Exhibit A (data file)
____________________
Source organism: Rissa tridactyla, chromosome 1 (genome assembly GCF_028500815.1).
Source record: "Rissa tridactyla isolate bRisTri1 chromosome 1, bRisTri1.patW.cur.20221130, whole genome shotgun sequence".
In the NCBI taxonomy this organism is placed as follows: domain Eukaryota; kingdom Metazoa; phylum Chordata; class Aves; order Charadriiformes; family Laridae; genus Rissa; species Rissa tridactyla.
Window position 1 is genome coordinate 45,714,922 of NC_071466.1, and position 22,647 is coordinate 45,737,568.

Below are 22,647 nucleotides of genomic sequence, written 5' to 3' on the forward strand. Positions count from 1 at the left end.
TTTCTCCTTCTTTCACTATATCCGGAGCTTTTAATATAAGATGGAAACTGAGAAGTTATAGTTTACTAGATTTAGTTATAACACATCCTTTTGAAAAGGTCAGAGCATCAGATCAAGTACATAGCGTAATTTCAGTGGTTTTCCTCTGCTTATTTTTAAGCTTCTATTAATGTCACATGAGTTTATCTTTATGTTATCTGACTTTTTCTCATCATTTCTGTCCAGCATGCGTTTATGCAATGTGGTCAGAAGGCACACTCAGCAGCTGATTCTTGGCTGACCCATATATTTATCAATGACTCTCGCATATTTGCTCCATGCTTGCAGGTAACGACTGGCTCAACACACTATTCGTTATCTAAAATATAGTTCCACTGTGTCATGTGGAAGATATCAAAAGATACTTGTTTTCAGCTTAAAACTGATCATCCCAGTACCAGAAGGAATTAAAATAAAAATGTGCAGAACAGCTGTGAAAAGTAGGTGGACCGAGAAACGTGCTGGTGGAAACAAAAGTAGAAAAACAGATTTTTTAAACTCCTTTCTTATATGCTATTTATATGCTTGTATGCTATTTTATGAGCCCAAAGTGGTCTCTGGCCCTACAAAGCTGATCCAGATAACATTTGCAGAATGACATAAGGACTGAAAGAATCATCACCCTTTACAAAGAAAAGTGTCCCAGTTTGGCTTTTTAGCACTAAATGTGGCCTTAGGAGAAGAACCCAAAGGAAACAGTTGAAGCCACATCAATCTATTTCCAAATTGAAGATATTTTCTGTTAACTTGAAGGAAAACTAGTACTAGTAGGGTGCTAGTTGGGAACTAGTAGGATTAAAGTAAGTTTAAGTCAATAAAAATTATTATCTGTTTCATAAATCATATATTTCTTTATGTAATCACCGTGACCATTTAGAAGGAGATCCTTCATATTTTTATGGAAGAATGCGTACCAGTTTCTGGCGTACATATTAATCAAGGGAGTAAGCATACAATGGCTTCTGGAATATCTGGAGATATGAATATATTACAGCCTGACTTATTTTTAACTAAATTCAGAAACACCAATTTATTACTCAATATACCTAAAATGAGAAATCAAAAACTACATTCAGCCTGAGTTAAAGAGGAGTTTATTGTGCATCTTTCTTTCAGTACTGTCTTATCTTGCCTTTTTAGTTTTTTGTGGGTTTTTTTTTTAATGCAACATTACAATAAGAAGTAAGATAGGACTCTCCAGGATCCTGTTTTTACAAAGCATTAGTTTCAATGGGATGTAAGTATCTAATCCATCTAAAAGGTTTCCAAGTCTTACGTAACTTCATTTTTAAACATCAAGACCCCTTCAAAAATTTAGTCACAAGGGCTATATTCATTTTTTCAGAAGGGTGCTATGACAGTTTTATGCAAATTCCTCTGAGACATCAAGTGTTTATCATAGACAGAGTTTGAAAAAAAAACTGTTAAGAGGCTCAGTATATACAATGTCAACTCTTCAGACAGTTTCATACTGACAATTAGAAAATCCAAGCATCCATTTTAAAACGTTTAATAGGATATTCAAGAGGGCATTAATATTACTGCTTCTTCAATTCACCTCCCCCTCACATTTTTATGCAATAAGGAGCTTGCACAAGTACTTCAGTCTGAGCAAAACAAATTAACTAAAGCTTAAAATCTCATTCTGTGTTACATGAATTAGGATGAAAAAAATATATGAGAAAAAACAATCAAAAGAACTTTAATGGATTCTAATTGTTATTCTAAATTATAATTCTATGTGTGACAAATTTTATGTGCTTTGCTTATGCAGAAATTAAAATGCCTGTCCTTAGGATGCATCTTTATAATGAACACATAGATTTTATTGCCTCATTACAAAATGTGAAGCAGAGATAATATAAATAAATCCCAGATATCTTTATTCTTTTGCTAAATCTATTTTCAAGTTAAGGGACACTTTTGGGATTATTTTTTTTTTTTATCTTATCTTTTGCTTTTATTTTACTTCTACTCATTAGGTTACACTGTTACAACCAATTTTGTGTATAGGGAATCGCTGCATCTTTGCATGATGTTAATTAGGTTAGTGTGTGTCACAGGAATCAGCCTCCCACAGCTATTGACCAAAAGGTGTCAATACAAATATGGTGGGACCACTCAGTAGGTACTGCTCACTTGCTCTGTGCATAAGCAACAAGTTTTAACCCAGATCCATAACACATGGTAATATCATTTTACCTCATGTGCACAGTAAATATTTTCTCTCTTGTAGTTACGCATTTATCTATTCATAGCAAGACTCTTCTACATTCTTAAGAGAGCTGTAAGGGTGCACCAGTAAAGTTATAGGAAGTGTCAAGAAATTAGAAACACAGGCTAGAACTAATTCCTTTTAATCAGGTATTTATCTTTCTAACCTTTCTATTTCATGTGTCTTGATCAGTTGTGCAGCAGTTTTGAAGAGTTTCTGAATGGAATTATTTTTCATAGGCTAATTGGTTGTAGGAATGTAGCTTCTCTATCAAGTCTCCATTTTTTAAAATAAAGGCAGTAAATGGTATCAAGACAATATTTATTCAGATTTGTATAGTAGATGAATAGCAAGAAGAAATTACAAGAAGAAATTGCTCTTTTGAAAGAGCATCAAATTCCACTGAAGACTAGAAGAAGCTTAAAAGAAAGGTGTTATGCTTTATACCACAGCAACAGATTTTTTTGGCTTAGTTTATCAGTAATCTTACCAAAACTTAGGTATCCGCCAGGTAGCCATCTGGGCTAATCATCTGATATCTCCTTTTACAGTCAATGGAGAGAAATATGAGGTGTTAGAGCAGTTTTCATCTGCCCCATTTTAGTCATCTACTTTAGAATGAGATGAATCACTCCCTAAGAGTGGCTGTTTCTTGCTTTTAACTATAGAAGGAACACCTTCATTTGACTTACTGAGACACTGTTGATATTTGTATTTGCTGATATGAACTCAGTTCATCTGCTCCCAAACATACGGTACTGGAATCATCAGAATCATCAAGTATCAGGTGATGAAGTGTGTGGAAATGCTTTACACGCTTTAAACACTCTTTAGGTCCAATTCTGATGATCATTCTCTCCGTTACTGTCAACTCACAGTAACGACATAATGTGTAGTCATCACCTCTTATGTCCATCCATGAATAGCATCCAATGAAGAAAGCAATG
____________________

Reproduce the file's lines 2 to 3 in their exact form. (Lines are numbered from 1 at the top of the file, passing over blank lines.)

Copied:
Source record: "Rissa tridactyla isolate bRisTri1 chromosome 1, bRisTri1.patW.cur.20221130, whole genome shotgun sequence".
In the NCBI taxonomy this organism is placed as follows: domain Eukaryota; kingdom Metazoa; phylum Chordata; class Aves; order Charadriiformes; family Laridae; genus Rissa; species Rissa tridactyla.